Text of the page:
So, what is it that I do not understand? To raise one example, I do not understand who will advance the discussion of reform. I cannot imagine. Speaking from the system, I suppose that it will be the Minister of the MEXT. However, the Minister of the MEXT was not employed for that reason. It is not so simple as to think that the minister will continue to process expected matters and then be capable of conducting reform for the educational system in his free time. It would be good to attempt this on a trial basis. It may prove to be a debacle for the DPJ.

Well then, who will be employed for this task? There was no one within the DPJ to raise these issues when the manifest was made, so it cannot be expected that such an individual will suddenly emerge at this point in time. Perhaps the matter should be assigned to external experts? There is the question of whether or not such external experts really possess any influence. Will a suitable individual be found on the inside?

One problem is a lack of knowledge regarding actual onsite conditions. Even individuals with outstanding academic knowledge and ways of thinking do not know what goes on in the classroom. When I refer to onsite conditions, I do not mean one or two places. I have not heard of any individuals who has made numerous onsite visits and who has refined his own academic knowledge and thought while listening to the opinions of various people working onsite. Intelligent individuals would not take such a circuitous approach. That is why they are considered intelligent.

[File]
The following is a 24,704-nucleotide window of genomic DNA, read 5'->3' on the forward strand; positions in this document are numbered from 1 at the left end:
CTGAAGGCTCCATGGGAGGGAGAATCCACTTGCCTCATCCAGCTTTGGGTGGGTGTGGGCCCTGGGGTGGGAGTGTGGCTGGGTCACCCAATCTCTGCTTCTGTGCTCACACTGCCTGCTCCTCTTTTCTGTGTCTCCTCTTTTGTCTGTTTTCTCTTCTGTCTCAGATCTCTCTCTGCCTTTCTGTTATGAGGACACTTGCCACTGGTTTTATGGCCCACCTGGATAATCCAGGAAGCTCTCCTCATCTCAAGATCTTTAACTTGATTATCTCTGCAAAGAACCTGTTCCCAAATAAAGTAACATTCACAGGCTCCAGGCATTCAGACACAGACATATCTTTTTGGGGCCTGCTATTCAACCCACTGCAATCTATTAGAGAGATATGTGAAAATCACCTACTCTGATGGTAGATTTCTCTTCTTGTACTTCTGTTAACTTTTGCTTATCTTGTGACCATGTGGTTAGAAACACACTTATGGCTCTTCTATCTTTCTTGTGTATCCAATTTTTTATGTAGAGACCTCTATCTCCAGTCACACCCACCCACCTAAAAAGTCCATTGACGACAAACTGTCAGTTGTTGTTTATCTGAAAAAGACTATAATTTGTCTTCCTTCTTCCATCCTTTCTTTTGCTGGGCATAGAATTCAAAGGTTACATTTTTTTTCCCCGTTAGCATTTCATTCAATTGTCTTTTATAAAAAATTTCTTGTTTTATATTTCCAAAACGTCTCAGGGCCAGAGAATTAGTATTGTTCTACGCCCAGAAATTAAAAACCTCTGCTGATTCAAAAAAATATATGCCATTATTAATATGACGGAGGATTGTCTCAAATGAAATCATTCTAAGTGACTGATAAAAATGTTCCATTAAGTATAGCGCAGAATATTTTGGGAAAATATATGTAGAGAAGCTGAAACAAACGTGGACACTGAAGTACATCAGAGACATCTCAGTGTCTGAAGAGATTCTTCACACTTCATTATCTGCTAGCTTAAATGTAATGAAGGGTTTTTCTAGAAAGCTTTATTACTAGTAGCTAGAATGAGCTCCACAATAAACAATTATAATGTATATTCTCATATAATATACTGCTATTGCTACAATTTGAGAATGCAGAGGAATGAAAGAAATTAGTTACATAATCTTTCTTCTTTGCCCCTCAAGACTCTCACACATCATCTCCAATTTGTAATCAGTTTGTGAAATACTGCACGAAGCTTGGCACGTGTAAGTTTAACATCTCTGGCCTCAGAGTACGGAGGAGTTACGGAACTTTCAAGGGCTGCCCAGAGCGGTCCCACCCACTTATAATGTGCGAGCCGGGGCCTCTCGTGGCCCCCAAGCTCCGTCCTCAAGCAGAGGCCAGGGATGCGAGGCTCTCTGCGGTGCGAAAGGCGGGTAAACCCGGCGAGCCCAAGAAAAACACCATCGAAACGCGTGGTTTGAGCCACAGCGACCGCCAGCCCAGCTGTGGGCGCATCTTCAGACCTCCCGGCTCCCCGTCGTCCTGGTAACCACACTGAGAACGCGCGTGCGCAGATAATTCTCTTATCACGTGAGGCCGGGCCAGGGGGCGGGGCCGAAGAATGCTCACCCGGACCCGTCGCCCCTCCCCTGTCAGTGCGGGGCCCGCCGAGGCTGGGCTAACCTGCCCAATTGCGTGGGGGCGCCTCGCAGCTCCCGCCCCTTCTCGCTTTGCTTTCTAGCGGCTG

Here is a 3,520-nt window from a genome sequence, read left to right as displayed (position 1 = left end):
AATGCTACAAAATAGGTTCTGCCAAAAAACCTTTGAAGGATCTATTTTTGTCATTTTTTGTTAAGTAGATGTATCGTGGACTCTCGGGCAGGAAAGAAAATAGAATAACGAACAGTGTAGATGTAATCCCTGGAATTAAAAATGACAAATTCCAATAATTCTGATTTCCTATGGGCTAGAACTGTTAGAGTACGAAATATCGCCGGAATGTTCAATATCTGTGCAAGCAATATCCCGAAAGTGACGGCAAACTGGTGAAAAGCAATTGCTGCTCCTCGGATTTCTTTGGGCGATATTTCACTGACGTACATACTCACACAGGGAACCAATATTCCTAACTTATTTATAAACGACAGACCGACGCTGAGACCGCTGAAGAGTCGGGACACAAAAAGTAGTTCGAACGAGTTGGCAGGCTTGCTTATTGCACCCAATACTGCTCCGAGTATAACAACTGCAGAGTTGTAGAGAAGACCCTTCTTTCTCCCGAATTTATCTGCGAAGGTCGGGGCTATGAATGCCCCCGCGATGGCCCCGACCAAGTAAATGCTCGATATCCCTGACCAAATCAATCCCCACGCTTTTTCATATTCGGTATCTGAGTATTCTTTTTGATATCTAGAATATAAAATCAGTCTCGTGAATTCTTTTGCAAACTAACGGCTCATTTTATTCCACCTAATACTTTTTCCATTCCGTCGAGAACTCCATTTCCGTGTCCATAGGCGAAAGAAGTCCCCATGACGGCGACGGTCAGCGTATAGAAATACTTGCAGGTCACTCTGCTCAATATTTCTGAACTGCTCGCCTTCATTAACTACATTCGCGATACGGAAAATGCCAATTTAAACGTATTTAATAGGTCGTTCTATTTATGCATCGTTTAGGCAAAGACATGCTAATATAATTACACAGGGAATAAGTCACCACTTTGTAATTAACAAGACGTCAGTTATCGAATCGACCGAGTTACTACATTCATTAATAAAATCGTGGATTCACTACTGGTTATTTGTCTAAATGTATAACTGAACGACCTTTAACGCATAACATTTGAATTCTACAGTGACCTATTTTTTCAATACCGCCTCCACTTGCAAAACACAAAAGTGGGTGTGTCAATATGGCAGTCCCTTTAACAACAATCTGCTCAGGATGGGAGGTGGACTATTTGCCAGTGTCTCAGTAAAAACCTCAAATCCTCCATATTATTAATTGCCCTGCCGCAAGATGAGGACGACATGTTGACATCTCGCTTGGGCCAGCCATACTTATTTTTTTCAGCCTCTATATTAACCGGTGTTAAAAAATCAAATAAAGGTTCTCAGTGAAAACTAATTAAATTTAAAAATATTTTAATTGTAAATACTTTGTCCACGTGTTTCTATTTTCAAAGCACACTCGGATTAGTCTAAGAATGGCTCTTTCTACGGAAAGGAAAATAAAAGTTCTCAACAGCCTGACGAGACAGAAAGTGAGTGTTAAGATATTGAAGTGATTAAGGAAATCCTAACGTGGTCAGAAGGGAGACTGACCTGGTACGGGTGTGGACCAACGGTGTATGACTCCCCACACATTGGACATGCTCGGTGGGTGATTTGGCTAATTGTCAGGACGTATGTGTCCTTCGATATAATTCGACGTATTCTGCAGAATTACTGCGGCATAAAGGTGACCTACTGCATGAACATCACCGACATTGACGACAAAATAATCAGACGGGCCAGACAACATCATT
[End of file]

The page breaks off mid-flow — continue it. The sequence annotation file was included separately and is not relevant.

In reality, taking such an approach would seem to be the manner of business for newspaper reporters and journalists. However, recently many such reporters and journalists have come from famous universities such as the University of Tokyo, Keio University, and Waseda University, and I suppose that they consider themselves to be scholars and critics. They make onsite visits only when something has occurred.

Without the support of many people, it will be difficult to even begin the DPJ's reforms of the educational system. In particular, nothing will happen without the cooperation of journalists. However, there are no journalists who are giving such support. There is nothing to do but look up to the heavens and give a sigh of grief. It seems that the future is not bright, but dark.

Shunsuke Yamagishi

Graduated in 1958 from the Niigata University Faculty of Humanities Department of Law. Served as a reporter at the Niigata Nippo and the Asahi Shimbun before becoming a Professor at Tama University (teacher-training course). After reaching the mandatory retirement age, served as a Visiting Professor until last year. In 1968, selected as an Honor Student for the First Term of the Oya Soichi Tokyo Mass Communication School. In 1970, received the Kikuchi Award for the series of newspaper articles entitled "The Japanese Sea of Tomorrow". Active as an education journalist. Has authored many works, including "At the Scene of University Reform" (Tamagawa University Publishing Department).